[in brief] On Instagram and Elitism

My Instagram of snow falling on my campus today. Haters gonna hate.

My Instagram of snow falling on my campus today. Haters gonna hate.

I think what bothers me most about the snarking and condescension people often express about Instagram and the people who use it is this idea that something is only worth doing if you do it the Real Way or the Right Way or whatever.

I’ve never actually encountered anyone using Instagram and pretending that what they’re doing is High Art that should be sold in galleries and submitted to contests. I’m sure these people exist, but they can only be a tiny minority. People use Instagram to connect with their friends and create pretty pictures. Most of us realize that making a pretty picture doesn’t necessarily mean you’ve made “art,” although it can. What is art, anyway? That definition is up to the individual who creates or consumes it. I’ve created things that I consider art, and I’ve created things that I do not consider art—often using the same medium, in fact.

There’s a lot of elitism and self-importance among people who create what they see as “art” towards people who create amateur art-like things for fun. When I first started with photography when I was 16, there were probably people who thought that the silly photos of little kids and candles and whatever that I took with my point-and-shoot camera were ridiculous and stupid. Maybe they were right, but I was still practicing, and a few years later I won a few contests with my photos.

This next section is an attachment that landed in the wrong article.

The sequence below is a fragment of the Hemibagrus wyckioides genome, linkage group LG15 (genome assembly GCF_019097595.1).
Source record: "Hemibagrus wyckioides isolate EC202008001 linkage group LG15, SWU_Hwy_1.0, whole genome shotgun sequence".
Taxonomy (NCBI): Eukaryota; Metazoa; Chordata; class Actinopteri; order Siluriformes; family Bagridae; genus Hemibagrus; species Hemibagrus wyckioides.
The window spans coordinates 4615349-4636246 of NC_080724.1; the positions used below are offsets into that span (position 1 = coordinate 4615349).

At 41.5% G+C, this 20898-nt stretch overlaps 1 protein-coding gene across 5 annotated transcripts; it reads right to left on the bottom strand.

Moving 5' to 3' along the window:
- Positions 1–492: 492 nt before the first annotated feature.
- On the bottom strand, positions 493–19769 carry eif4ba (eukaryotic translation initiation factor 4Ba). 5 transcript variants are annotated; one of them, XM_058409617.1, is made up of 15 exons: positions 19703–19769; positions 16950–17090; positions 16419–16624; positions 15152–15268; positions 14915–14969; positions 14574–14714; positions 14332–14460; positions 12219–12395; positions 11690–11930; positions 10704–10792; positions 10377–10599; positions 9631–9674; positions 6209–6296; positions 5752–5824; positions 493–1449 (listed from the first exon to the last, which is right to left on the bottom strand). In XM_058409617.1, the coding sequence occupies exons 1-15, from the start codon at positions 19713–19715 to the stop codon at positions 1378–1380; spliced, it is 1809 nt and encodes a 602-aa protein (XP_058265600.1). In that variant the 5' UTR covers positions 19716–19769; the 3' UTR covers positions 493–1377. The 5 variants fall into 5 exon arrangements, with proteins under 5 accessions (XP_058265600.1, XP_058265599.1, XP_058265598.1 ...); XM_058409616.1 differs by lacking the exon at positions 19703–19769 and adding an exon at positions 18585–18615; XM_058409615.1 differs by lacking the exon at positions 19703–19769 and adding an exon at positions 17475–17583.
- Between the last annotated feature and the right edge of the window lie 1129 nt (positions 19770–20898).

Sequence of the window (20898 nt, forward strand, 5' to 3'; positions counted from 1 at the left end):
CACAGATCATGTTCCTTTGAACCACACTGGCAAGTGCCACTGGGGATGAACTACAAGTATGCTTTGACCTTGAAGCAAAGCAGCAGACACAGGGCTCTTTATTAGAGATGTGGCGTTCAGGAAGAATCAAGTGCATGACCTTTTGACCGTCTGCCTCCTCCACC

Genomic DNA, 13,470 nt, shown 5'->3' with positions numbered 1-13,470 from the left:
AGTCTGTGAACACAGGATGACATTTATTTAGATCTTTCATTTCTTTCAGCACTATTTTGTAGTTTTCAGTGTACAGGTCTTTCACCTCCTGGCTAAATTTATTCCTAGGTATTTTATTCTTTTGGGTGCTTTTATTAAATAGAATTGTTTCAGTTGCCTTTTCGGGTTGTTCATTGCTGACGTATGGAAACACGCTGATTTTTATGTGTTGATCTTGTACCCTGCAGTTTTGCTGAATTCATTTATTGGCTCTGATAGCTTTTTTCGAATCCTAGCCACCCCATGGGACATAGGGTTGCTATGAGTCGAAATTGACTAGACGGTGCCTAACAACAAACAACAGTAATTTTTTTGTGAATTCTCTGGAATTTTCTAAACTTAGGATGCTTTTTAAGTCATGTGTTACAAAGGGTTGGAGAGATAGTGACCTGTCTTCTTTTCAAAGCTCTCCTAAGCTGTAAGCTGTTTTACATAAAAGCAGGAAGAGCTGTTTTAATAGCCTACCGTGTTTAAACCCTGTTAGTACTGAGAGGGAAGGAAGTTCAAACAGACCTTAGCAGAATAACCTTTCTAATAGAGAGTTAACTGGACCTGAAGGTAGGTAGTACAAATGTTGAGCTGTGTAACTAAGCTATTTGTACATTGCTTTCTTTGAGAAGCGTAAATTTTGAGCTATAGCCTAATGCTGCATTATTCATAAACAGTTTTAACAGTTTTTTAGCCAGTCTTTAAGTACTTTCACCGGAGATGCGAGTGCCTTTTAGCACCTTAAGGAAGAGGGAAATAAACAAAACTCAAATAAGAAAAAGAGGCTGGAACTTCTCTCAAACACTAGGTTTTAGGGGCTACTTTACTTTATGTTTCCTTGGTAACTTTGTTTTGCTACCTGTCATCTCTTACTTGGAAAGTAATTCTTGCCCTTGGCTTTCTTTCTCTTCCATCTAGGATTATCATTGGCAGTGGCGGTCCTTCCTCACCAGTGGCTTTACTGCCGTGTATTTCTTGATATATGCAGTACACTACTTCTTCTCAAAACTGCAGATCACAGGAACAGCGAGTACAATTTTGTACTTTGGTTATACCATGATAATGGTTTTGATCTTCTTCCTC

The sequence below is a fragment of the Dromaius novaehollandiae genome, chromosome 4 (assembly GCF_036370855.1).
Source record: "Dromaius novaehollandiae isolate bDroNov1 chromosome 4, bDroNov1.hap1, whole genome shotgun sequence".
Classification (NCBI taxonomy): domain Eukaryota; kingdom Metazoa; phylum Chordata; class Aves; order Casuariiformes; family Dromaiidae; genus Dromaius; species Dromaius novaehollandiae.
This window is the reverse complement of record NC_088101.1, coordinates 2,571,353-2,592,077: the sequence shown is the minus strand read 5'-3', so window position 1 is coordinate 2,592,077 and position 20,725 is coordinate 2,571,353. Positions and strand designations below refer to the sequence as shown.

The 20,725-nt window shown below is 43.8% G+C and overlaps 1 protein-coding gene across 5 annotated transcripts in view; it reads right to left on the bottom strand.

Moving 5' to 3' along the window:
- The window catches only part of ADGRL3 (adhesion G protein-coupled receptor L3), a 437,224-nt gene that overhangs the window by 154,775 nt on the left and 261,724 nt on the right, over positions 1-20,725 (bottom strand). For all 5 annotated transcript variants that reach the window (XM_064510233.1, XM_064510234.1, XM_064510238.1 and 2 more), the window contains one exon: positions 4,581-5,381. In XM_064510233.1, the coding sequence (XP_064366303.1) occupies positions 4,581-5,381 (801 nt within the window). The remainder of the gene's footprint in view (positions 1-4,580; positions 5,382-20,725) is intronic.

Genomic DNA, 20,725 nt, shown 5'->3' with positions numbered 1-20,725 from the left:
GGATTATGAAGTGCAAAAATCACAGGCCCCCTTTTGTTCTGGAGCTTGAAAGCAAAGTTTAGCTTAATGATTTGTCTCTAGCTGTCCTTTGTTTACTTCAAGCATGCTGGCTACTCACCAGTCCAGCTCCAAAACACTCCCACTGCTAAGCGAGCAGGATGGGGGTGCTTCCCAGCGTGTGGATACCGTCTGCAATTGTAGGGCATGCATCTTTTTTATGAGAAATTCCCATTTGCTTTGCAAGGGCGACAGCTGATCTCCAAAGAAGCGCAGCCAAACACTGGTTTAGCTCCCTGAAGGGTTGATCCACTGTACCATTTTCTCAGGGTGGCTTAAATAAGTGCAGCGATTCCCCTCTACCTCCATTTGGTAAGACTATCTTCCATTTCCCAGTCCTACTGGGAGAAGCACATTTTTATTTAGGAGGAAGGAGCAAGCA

By the way, I was still using a point-and-shoot when I took those photos, because guess what—-not everyone can afford a DSLR. Would I love to have one? Yes. Would I be a better photographer if I had one? Probably, because there are definitely limits to how creative and technically “good” you can make your photos with just a point-and-shoot. But that doesn’t mean that what I was doing without one was crappy just by virtue of being taken with a point-and-shoot.

So it is for Instagram and its brethren. The teens and young adults messing around with it may be taking their first steps to becoming “Photographers,” or they might just be having fun with their friends and making pretty pictures. Whichever one it is, it’s not deserving of the sanctimonious eye-rolling it often gets. Neither of these things is a threat to Real Art. Neither of these things is a threat to photographers who use Real Cameras and take Real Photos.

P.S. A friend pointed something out to me that I hadn’t even thought about: much of the backlash against Instagram is probably caused by the fact that it’s mostly used by women. Just like with Pinterest.

P.P.S. The use of Instagram in photos that are used in news stories is a separate issue, though.